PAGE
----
The Supreme Court on Wednesday suggested that Muslim women must be given the option to say no to triple talaq. The Constitution Bench headed by Chief Justice of India, J S Khehar sought to know that if such an option could be given. The Supreme Court is likely to wind up the arguments tomorrow after giving each party a maximum of 20 minutes more to argue.
The Bench also sought to know from the AIMPLB if an advisory by it would be followed by the Qazi at the ground level. To this the one of the counsel for the board said that an advisory by the AIMPLB is not mandatory for Qazis to follow.
The Bench further said that instant talaq is not part of the Quran. It is a latter-day practise. If biddat is a sin, then why not triple talaq, the court also said.
Kapil Sibal arguing for the All Indian Muslim Personal Law Board said when the court takes a matter like this suo-motu it gives a wrong message. It is not as though Muslims wake up and give divorce. He further went on to say that a new modern nikhanama has been issued and we are working on social reforms with respect to triple talaq.
Sibal while defending the practise of triple talaq also said it is the faith in the court that they have for 67 years is what brought them here. Sibal went on to quote the skies of Alaska. " Look at Alaska, it is massive in size. The golden eagle there is covering the sky, but the birds are comfortable in their nests. The faith of the minorities needs to be in the comfort of the nest, he also said.
Sibal further went on to add that challenging the constitutional validity of triple talaq could have a reviving impact on the dying practise. Triple talaq is practised by a small portion of the Muslim community and is dying. But if a secular court like the SC entertains its scrutiny suo motu and Centre pitches in for its ban, Muslim community may take a rigid stand. The Muslim community is gradually giving up triple talaq and polygamy. There is a good chance this may clam up fearing an onslaught by the government and judiciary, Sibal also argued.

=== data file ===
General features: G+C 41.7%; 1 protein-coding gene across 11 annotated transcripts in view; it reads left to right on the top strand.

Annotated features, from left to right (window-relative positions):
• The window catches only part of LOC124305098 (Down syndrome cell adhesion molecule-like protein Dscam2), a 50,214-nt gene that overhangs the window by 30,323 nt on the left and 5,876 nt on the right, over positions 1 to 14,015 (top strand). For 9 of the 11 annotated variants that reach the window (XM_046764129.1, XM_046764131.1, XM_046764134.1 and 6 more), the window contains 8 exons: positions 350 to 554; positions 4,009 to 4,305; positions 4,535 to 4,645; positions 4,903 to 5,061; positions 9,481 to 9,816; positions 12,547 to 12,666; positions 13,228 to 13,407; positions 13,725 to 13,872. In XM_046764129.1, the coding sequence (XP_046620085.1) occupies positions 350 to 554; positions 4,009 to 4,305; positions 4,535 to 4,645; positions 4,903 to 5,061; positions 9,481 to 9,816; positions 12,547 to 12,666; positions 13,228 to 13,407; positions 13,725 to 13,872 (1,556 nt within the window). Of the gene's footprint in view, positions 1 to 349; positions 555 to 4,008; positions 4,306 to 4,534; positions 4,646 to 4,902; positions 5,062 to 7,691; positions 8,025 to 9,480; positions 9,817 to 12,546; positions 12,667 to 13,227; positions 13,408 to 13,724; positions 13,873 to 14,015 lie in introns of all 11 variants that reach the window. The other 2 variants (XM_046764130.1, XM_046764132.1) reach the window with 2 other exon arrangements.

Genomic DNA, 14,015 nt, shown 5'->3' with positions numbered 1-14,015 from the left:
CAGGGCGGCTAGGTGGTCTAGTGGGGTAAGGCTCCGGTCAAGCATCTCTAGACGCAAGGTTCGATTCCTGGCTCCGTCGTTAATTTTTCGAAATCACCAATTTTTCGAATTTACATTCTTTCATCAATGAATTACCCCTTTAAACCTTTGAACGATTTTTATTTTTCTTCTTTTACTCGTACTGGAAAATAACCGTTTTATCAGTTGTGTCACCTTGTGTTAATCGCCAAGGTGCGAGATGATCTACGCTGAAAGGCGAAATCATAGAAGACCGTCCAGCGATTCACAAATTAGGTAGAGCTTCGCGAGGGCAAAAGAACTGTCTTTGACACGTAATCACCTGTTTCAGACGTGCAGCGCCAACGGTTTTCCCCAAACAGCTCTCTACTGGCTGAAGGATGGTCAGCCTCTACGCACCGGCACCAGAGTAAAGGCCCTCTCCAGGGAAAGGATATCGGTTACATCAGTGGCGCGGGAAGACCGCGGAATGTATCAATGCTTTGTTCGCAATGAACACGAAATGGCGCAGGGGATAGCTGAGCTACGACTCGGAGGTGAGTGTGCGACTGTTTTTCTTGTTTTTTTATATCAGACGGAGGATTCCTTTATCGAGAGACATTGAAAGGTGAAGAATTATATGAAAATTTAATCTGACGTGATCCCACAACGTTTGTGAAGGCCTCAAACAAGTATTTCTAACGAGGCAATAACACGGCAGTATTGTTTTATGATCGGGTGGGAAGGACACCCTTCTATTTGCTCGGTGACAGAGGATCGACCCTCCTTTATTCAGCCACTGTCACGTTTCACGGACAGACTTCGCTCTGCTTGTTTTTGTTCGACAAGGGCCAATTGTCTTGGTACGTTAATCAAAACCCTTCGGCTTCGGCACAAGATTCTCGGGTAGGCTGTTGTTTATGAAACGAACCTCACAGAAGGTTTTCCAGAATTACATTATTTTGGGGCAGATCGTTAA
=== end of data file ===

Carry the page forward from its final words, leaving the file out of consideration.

The government argued that the call to ban triple talaq is not a battle between the majority and minority community. It is a tussle between Muslim men and women. Women have questioned for centuries the hegemony suffered by them at the hands of their own men, the government also said.
When the SC pointed out that as per the board, a legislation is the solution, the centre said, hallmark of a secular court is to reform without waiting for a legislation.
The centre also pointed out that practises such as Sati and Devadasi among Hindus were stopped. The CJI then asked if the courts stopped these systems. No it was legislation that did, the CJI also pointed out.